The list of new names will become public on Friday and while full details were not immediately available, diplomats have said Syria
n state oil company, the General Petroleum Corporation (GPC) would be among those targeted.
Diplomats said oil majors such as Royal Dutch Shell and France's Total could see their Syrian ventures grind to a halt as the GPC joins the roster of sanctioned companies.
"These new measures are related to the energy, financial, banking and trade sectors and include the listing of additional individuals and entities that are involved in the violence or directly supporting the regime," EU foreign ministers said in a statement.
They added 12 persons and 11 institutions and firms to an asset freeze and asset ban list, and prohibited financial support for trade and loans to the Syrian government, both bilateral and through international financial institutions.
The new measures prohibit EU firms from trading in Syrian state debt and ban banks from Syria from opening branches in EU countries or investing in European banks.
They also ban the export of equipment for the Syrian oil and gas industry, including refining and exploration, and investment by EU companies in firms constructing new power plants in Syria.
BAN ON TELECOMMUNICATIONS TRADE
also ban sales of software or equipment that can be used for Internet or telecommunications surveillance and the EU statement called for "restraint" on shorter-term trade support.
EU countries have imposed several rounds of sanctions against the government of President Bashar al-Assad Assad since May over its violent suppression of unrest, including an embargo on Syrian oil and a ban on new investment in the energy sector.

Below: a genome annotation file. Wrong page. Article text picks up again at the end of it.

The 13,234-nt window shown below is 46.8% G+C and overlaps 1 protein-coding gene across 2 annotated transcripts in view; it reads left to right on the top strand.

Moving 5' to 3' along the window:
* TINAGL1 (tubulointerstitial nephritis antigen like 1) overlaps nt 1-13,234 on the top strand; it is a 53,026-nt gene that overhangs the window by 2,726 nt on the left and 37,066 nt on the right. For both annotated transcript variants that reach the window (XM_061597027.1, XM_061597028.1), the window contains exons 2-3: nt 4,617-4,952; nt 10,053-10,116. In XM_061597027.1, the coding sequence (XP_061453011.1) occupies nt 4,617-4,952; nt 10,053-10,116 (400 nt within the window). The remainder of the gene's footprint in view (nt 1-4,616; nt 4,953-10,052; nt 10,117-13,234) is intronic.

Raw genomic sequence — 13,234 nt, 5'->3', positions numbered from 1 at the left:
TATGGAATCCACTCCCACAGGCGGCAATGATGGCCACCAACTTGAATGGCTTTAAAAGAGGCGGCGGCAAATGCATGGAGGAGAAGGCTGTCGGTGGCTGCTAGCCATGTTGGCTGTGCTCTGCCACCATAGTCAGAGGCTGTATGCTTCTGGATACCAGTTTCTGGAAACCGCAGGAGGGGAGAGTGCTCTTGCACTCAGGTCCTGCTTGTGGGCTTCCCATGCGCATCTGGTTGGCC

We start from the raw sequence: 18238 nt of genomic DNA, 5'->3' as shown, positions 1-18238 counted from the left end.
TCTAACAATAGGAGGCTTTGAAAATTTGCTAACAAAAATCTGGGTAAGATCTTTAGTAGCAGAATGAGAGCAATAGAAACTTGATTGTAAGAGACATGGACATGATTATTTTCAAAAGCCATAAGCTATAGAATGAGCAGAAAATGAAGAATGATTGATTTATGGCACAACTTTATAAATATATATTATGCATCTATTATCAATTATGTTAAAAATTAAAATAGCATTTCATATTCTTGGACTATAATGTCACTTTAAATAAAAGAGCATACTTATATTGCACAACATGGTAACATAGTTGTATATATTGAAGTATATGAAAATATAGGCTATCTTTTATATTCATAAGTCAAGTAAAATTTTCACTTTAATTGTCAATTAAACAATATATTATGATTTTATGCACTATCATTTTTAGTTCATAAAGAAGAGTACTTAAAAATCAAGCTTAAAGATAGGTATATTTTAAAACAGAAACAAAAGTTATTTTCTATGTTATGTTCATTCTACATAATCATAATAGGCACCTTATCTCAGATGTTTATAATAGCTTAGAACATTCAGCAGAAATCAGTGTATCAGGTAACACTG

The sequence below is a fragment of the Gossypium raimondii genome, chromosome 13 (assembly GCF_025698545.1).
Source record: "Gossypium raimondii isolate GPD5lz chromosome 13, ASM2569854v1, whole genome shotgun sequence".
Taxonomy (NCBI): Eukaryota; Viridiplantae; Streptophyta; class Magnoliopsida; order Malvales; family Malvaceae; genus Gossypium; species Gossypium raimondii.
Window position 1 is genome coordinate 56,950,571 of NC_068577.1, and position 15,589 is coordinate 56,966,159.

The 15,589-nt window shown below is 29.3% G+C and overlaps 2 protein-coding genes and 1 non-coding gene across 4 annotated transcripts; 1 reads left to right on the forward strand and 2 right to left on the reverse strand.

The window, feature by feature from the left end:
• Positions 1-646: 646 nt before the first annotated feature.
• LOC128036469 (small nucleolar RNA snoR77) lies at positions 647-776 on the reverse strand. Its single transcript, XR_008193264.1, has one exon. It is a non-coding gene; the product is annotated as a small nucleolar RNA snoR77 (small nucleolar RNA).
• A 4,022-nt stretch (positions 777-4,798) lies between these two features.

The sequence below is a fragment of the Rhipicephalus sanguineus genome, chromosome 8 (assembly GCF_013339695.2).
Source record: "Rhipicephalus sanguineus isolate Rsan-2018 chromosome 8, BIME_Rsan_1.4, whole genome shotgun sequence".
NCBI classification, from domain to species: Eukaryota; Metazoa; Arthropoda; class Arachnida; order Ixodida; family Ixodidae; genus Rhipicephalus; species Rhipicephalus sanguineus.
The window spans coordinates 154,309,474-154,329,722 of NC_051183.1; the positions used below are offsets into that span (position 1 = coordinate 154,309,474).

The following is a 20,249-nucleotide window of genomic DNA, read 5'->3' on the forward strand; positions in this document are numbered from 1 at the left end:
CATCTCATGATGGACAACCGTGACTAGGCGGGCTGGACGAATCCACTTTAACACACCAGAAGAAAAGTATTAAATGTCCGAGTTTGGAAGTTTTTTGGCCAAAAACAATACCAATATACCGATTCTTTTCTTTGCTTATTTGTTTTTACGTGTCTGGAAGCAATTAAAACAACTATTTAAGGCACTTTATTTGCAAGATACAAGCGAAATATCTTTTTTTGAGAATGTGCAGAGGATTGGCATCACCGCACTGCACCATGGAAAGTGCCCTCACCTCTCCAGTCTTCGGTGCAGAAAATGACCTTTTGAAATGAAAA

The GPC is responsible for supervising joint venture companies in Syria and is already blacklisted by the U.S. Office of Foreign Assets Control.
Royal Dutch Shell and China National Petroleum Corp. are both partners of GPC through the Al-Furat joint venture and some diplomatic sources said the blacklisting would likely make it hard for EU oil firms to keep operating in Syria.
Britain's Gulfsands also has investments in the country.
Syrian oil comprises less than 1 percent of daily world output but represents a big chunk of Syrian government earnings.
Shell and Total have already been forced to cut output in Syria due to lack of storage capacity.
British Foreign Secretary William Hague declined to comment on the effect of Shell, an Anglo-Dutch firm, but said all firms would have to respect the measures.
"Whatever we agree, we expect that to be observed across the commercial sector by all companies, but they have to sort that out for themselves," he said ahead of the ministerial meeting.
The EU statement said the bloc would continue to press for strong U.N. action on Syria and urged all U.N. Security Council members "to uphold their responsibilities to end the violence in Syria and support the Syrian people".
Russia and China, which both have oil concessions in Syria, teamed up last month to veto a Western-backed Security Council resolution condemning Assad's government for violence.